Chickens Don't Get Colds Like We Do.. Ailment Chart

Discussion in 'Emergencies / Diseases / Injuries and Cures' started by speckledhen, Jul 7, 2007.

  1. speckledhen

    speckledhen Intentional Solitude

    This is mainly for the newbie chicken owners on BYC. After several posts regarding chickens with "head colds", I thought I needed to put up something for your benefit to help you diagnose these ailments. Sorry, Diana, not trying to steal your title or anything, and forgive me if you've already posted it somewhere, but this one is really easy to understand and I have it bookmarked myself.
    Sneezing is one thing, because it can be brought on by dusty bedding or chemicals in their environment, but if you have a discharge from a chicken, you may have something serious. It's my understanding that chickens do not really get colds per se, they get diseases that most times make them carriers for life. That means that they may recover if you medicate them or maybe they'll recover if you don't, but they may shed the disease to other birds, even if they are asymtomatic. Now, it can be a sinus infection, and that would be better than Mycoplasma or Coryza, etc, certainly! Many manage their birds in such a way that if a bird gets bubbly eyes and discharge from the nares, they destroy it. This may seem extreme to some of you who think of your birds more as pets than as livestock, but it isn't really all that extreme, considering what you will read on the following chart. Now, I am not trying to start one of those posts where people get all up in arms being horrified at someone who would put down a bird for having a "little sniffle", I'm just trying to give you another tool to use in being an new chicken owner.
    Last edited: Jul 7, 2007
  2. 65browneyes

    65browneyes Songster

    Mar 2, 2007
    Oh, thank you so much!! Very useful information in a perfect (for me, anyway) format. I put a shortcut on my desktop.
  3. That is a really big help. I'm not having any problems(except bald chickens), but it is easy information to understand. Merry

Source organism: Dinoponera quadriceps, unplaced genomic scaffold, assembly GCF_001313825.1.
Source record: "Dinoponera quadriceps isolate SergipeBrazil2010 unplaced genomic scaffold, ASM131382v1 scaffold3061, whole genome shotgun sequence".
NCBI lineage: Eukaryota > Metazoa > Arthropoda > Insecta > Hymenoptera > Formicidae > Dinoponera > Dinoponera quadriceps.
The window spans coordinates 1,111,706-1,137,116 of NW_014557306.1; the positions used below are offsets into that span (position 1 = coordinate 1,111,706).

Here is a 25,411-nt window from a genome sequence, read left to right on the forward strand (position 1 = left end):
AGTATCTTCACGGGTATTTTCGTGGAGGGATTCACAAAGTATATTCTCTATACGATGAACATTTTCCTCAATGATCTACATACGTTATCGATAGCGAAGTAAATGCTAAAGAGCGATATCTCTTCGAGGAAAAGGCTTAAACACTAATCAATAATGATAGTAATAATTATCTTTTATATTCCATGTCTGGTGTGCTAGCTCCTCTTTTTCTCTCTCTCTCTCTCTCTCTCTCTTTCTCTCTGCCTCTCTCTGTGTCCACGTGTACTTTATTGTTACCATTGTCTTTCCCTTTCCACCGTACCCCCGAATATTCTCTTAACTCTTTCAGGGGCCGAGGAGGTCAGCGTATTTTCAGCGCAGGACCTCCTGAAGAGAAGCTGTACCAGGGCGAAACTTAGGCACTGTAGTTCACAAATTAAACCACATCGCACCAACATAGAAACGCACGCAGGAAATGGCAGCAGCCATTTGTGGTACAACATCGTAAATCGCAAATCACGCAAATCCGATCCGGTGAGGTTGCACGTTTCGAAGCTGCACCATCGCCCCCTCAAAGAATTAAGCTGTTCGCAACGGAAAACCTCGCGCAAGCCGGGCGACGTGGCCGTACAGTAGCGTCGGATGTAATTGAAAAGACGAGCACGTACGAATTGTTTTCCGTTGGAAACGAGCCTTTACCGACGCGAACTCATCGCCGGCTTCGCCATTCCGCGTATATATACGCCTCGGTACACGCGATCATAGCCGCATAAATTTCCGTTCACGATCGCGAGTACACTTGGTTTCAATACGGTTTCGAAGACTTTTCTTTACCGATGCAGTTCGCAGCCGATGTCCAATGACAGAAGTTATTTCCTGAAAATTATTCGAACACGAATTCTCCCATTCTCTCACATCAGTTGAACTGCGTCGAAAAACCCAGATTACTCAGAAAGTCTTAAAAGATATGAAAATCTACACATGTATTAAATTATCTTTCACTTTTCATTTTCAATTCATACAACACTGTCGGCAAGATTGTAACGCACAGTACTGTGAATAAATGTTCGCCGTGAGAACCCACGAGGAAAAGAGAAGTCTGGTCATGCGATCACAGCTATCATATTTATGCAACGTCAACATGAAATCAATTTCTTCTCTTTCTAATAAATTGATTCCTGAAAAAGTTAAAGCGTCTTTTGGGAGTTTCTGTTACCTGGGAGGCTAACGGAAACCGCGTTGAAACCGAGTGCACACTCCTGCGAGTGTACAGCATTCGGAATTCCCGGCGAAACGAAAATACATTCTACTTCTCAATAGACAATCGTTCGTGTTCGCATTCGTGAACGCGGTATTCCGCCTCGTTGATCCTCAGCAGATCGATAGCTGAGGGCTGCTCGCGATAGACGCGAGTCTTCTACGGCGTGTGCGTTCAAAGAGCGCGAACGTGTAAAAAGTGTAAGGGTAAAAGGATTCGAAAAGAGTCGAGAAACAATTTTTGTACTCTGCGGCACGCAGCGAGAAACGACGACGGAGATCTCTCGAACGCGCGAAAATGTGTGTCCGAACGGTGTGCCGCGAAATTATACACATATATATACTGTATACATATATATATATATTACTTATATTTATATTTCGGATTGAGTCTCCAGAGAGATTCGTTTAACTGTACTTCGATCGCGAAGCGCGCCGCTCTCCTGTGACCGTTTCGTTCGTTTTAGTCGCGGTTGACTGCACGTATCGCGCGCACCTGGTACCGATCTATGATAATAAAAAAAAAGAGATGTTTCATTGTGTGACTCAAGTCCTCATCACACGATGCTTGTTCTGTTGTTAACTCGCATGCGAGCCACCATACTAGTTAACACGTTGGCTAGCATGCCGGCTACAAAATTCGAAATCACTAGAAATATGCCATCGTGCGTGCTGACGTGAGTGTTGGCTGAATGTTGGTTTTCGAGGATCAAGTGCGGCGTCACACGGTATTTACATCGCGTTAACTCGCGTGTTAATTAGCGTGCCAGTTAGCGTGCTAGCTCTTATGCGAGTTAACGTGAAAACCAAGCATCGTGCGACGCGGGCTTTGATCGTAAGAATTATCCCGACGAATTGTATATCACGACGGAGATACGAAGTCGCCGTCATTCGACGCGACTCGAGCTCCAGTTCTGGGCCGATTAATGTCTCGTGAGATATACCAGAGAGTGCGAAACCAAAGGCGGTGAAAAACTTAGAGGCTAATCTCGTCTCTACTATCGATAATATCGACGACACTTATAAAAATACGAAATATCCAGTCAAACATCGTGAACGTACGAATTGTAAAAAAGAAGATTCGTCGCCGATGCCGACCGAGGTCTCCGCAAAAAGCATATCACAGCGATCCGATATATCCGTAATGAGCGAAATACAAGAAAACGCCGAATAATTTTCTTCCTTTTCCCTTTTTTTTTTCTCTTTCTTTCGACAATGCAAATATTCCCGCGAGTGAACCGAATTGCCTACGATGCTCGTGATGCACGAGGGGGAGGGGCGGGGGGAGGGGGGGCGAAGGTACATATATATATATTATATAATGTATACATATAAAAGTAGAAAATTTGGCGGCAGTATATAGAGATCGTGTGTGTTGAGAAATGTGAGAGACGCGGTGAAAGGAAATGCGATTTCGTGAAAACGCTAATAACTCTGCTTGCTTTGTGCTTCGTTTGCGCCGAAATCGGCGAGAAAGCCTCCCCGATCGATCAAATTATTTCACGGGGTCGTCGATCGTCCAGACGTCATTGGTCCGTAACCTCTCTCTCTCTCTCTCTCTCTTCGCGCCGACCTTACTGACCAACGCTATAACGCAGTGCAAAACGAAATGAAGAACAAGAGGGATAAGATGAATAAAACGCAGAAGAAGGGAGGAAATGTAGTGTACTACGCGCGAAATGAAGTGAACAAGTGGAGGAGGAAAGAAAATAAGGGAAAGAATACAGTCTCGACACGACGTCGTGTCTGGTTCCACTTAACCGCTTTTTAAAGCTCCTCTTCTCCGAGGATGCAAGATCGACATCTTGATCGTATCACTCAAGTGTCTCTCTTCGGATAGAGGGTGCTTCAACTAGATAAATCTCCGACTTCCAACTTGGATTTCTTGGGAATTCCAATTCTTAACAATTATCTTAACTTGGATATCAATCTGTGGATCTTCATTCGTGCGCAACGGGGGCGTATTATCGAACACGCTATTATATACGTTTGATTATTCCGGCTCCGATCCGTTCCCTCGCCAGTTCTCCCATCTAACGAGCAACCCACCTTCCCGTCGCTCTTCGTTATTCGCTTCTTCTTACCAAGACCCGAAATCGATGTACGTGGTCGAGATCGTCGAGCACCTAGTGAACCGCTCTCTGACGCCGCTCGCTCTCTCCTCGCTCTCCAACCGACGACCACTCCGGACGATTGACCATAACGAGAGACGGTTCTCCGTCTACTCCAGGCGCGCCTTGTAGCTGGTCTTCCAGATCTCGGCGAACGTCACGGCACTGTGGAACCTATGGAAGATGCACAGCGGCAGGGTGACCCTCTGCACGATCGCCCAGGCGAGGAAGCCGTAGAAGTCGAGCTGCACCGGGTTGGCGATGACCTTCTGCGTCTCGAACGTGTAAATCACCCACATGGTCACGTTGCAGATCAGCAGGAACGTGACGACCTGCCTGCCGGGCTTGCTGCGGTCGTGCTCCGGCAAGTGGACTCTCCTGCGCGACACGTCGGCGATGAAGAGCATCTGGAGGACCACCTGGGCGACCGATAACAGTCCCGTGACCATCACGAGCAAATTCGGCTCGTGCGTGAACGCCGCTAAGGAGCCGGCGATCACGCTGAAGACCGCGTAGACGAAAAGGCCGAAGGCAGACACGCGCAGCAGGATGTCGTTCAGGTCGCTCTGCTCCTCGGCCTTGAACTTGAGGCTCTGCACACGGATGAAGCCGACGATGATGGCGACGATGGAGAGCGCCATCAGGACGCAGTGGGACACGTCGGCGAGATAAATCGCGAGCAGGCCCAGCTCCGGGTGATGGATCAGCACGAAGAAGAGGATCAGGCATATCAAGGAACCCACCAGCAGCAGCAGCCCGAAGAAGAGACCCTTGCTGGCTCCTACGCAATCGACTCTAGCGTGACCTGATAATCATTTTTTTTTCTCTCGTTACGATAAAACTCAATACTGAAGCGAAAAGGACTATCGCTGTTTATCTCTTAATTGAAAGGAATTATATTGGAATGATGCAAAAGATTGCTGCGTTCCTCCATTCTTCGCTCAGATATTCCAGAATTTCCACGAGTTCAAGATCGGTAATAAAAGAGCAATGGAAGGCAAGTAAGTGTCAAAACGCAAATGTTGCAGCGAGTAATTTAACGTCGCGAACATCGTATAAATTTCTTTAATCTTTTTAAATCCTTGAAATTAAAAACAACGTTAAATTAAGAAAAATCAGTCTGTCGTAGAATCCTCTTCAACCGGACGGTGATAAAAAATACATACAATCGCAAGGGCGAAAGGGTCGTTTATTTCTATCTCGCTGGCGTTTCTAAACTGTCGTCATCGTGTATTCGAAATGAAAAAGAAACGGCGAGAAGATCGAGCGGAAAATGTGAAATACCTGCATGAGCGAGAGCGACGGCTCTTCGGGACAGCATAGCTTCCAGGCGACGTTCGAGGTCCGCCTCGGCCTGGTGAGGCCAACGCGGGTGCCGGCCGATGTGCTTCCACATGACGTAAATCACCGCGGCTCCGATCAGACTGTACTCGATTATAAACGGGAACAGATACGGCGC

4. dlhunicorn

    dlhunicorn Human Encyclopedia

    Jan 11, 2007
    Sorry, Diana, not trying to steal your title or anything, and forgive me if you've already posted it

    [​IMG] ... dont be silly ... actually I have thought the same myself however as the MAYO clinic defines a "cold" as
    ..."A common cold is an infection of your upper respiratory tract. ..."

    ...and granted the causative organism of the respiratory infection in a bird will not be the same as in a human... but when one is refering to a respiratory infection in a bird ... then is it (according to this definition) so offbase to refer to it as a cold?yadda yadda... but I totally get what you are saying ... sneezing or a clear exudate from the nares is not necessarily a sign of an oncoming "cold" as it is in humans... in addition to the quite common occurance of sneezing due to ammonia or dry/dusty environment... vit A deficiency is also an often overlooked cause as well as untreated complicating factor :
    .."Vitamin AVitamin A is required for the normal function andperformance of various body tissues/organs including maintenance of mucous membranes,
    cerebrospinal fluid pressure, growth of cartilage, growth and reproduction, vision and co-ordination...............The destruction of vitamin A by oxidation rancidity lead to acute deficiency symptoms including retardation of bone growth and suppression of endochondral tissue leading to ataxia. The latter is often confused with calcium deficiency. The other common signs of inadequate vitamin A are watery or milky discharge from the eyes and nostrils, sometimes leading to an accumulation of a ceseated material in the eye, blindness and the complete destruction of the eye ball..."

    Here is a nice little short summary Respiratory disease of poultry:
    Last edited: Jul 8, 2007
  5. speckledhen

    speckledhen Intentional Solitude

    Another good summary-type link. Thanks, I've added that to my list as well.
  6. joanm

    joanm Songster

    May 13, 2007
    Thank you Speckled Hen, I saved it to my favorites!

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